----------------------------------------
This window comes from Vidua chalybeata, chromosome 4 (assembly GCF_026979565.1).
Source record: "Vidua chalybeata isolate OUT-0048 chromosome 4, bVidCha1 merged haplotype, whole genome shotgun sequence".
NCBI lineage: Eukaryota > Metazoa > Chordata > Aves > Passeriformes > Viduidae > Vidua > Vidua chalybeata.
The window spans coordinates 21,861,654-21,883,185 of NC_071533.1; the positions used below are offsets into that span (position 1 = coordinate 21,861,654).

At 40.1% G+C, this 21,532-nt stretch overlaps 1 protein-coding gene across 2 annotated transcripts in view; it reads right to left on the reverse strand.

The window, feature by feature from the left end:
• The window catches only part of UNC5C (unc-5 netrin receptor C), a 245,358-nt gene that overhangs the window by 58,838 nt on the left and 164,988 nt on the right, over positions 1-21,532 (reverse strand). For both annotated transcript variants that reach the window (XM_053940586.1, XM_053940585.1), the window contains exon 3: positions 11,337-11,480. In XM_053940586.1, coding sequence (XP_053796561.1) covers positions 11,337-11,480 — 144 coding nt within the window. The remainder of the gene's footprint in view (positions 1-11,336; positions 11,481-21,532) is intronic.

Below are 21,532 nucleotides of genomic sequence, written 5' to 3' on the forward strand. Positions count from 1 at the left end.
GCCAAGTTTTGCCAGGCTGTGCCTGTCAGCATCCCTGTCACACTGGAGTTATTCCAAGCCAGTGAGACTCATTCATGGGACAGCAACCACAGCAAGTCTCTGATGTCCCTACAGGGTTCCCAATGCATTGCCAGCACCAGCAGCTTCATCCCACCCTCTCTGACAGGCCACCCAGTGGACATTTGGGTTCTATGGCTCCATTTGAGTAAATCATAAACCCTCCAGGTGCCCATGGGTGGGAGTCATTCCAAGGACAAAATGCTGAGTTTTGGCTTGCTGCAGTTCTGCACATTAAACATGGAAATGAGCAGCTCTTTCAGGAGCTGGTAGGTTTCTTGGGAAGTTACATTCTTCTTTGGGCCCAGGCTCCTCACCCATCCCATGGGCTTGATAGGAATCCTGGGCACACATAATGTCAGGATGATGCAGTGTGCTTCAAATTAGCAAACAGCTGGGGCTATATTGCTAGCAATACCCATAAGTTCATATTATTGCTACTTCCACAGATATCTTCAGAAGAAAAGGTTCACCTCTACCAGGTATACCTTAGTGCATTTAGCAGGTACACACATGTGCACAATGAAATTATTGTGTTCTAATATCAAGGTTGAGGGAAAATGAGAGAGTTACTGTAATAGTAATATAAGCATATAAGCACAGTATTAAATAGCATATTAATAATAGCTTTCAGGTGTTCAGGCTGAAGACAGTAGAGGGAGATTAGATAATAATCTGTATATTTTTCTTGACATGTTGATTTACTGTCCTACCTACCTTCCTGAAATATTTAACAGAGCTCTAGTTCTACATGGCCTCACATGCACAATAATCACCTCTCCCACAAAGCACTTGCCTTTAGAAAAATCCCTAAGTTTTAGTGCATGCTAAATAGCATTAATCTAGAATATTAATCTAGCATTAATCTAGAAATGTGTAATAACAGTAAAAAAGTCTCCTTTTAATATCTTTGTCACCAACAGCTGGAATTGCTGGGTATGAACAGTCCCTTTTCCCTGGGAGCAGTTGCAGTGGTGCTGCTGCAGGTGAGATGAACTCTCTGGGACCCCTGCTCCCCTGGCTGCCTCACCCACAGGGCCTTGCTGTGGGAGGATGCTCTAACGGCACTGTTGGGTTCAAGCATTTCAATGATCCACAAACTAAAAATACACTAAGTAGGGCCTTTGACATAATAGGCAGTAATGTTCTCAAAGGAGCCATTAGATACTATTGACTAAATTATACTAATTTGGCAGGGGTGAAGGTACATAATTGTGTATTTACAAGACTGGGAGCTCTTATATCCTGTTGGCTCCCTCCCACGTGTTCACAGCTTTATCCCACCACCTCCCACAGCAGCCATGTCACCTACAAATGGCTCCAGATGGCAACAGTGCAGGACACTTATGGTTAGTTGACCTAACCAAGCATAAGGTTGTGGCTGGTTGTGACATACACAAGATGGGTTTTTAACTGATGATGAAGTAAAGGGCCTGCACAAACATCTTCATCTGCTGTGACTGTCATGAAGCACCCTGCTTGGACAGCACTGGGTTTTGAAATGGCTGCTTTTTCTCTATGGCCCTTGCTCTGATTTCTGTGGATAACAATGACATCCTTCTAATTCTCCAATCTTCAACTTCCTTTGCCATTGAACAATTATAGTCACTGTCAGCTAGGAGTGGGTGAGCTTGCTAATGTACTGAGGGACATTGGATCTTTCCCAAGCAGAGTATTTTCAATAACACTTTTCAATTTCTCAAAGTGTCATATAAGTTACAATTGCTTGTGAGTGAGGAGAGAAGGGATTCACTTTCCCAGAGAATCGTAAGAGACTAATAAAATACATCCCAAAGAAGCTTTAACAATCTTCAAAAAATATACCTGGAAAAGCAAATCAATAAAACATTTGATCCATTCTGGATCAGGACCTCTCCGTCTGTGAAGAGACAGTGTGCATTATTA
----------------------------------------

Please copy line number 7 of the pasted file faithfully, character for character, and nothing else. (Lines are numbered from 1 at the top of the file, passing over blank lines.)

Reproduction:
• The window catches only part of UNC5C (unc-5 netrin receptor C), a 245,358-nt gene that overhangs the window by 58,838 nt on the left and 164,988 nt on the right, over positions 1-21,532 (reverse strand). For both annotated transcript variants that reach the window (XM_053940586.1, XM_053940585.1), the window contains exon 3: positions 11,337-11,480. In XM_053940586.1, coding sequence (XP_053796561.1) covers positions 11,337-11,480 — 144 coding nt within the window. The remainder of the gene's footprint in view (positions 1-11,336; positions 11,481-21,532) is intronic.